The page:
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Table of Contents
Year : 2019  |  Volume : 16  |  Issue : 3  |  Page : 188-191

Seroprevalence of toxoplasmosis in aborted women in Babylon Province, Iraq

1 Department of Obstetrics and Gynecology, Al-Eskandaria General Hospital, Babil Health Directorate, Babylon Province, Iraq
2 Department of Surgery, Hilla Teaching Hospital, Babil Health Directorate, Babylon Province, Iraq

Date of Submission21-Apr-2019
Date of Acceptance09-Jun-2019
Date of Web Publication25-Sep-2019

Correspondence Address:
Lawhedh Jasim Mohammed
Department of Obstetrics and Gynecology, Al-Eskandaria General Hospital, Babil Health Directorate, Babylon Province
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Source of Support: None, Conflict of Interest: None

DOI: 10.4103/MJBL.MJBL_26_19

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Background: Toxoplasmosis is considered as one of the most prevalent human parasitic infections that can be transmitted from mother to the fetus. The onset of toxoplasmosis during pregnancy has clinical complications, including spontaneous abortion, preterm labor, stillbirth, and fetal abnormalities. Objective: The aim of this study was to investigate the seroprevalence of toxoplasmosis infection in aborted women. Materials and Methods: Seventy-five sera samples were collected from the women admitted in the obstetrics and gynecology ward with abortion. The blood samples were processed appropriately and tested for Toxoplasma gondii IgM and IgG using enzyme-linked immunosorbent assay (ELISA) technique, in addition to latex agglutination test (LAT) as a screening test. Results: Seropositivity of aborted women to T. gondii was 42.6% when used LAT while 4% and 22.6% when detection of T. gondii IgM and IgG respecyively ELISA.the highest percentage of infection was found to be 18.6% in the age group of 21–25 years, in patients inhibited in rural area. Also seropositive in women with double frequent of abortion. Conclusion: ELISA test was the best method to investigate toxoplasmosis in aborted women, especially with recurrent spontaneous abortion.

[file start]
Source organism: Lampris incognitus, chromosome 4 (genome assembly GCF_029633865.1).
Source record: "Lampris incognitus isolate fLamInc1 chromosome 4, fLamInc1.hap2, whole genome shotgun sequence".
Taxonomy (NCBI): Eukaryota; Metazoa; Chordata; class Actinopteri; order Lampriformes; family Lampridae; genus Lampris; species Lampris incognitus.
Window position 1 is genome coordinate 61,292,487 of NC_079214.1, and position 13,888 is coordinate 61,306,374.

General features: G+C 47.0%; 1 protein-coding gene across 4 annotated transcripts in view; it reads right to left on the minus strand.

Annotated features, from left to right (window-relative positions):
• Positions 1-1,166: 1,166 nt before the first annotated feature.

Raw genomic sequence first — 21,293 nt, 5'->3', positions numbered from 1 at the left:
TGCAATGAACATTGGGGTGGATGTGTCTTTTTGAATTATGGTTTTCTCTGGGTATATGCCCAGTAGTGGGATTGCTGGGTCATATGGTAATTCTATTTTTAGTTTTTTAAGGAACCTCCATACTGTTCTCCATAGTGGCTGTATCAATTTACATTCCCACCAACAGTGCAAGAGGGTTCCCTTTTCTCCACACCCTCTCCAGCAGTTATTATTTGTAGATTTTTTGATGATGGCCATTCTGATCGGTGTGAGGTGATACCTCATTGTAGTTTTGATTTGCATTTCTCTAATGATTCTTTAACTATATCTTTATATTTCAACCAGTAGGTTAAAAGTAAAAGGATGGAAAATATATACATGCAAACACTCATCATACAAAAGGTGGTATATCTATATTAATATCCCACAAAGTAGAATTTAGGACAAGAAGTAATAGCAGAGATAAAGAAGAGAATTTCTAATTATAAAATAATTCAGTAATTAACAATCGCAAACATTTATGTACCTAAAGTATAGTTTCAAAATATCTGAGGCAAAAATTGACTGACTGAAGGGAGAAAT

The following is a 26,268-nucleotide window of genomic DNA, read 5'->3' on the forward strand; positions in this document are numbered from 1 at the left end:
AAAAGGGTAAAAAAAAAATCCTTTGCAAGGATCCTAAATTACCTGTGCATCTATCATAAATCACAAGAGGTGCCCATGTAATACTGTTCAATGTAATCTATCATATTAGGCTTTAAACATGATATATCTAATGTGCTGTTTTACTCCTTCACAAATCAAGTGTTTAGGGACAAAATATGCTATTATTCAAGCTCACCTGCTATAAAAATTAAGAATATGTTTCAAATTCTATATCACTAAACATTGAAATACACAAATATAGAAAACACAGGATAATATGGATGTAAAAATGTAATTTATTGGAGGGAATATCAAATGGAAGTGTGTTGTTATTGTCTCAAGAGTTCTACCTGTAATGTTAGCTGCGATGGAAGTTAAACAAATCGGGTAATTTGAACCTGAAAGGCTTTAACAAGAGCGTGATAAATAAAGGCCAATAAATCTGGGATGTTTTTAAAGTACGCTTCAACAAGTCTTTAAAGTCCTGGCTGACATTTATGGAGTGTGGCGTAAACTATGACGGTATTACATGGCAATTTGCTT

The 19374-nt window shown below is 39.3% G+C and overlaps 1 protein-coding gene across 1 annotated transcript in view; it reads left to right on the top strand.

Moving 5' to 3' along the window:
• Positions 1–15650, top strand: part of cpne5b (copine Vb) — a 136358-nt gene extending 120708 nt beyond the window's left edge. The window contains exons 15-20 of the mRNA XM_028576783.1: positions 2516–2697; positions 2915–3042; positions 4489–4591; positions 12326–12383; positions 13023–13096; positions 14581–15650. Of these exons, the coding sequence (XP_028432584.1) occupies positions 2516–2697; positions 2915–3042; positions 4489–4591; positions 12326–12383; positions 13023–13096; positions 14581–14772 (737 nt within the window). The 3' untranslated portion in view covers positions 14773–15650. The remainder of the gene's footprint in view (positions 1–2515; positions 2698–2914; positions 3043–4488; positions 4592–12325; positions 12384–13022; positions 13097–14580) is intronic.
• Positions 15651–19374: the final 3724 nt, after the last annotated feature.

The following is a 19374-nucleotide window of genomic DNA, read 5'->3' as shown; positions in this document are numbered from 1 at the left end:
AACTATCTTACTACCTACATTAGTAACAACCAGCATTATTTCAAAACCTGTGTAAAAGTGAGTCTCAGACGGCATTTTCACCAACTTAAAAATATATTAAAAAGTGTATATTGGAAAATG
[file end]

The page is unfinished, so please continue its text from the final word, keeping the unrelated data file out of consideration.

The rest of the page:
Keywords: Aborted women, enzyme-linked immunosorbent assays, Toxoplasma gondii

How to cite this article:
Mohammed LJ, Al-Janabi MS. Seroprevalence of toxoplasmosis in aborted women in Babylon Province, Iraq. Med J Babylon 2019;16:188-91

How to cite this URL:
Mohammed LJ, Al-Janabi MS. Seroprevalence of toxoplasmosis in aborted women in Babylon Province, Iraq. Med J Babylon [serial online] 2019 [cited 2022 Dec 9];16:188-91. Available from: https://www.medjbabylon.org/text.asp?2019/16/3/188/267781

  Introduction Top

Abortion is the ending of a pregnancy by removal or expulsion of an embryo or fetus before it can survive outside the uterus. An abortion that occurs without intervention is known as a miscarriage or spontaneous abortion. When deliberate steps are taken to end a pregnancy, it is called an induced abortion or less frequently “induced miscarriage.” The unmodified word abortion generally refers to an induced abortion. A similar procedure after fetus has potential to survive outside the womb is known as a late termination of pregnancy or less accurately as a late-term abortion.[1]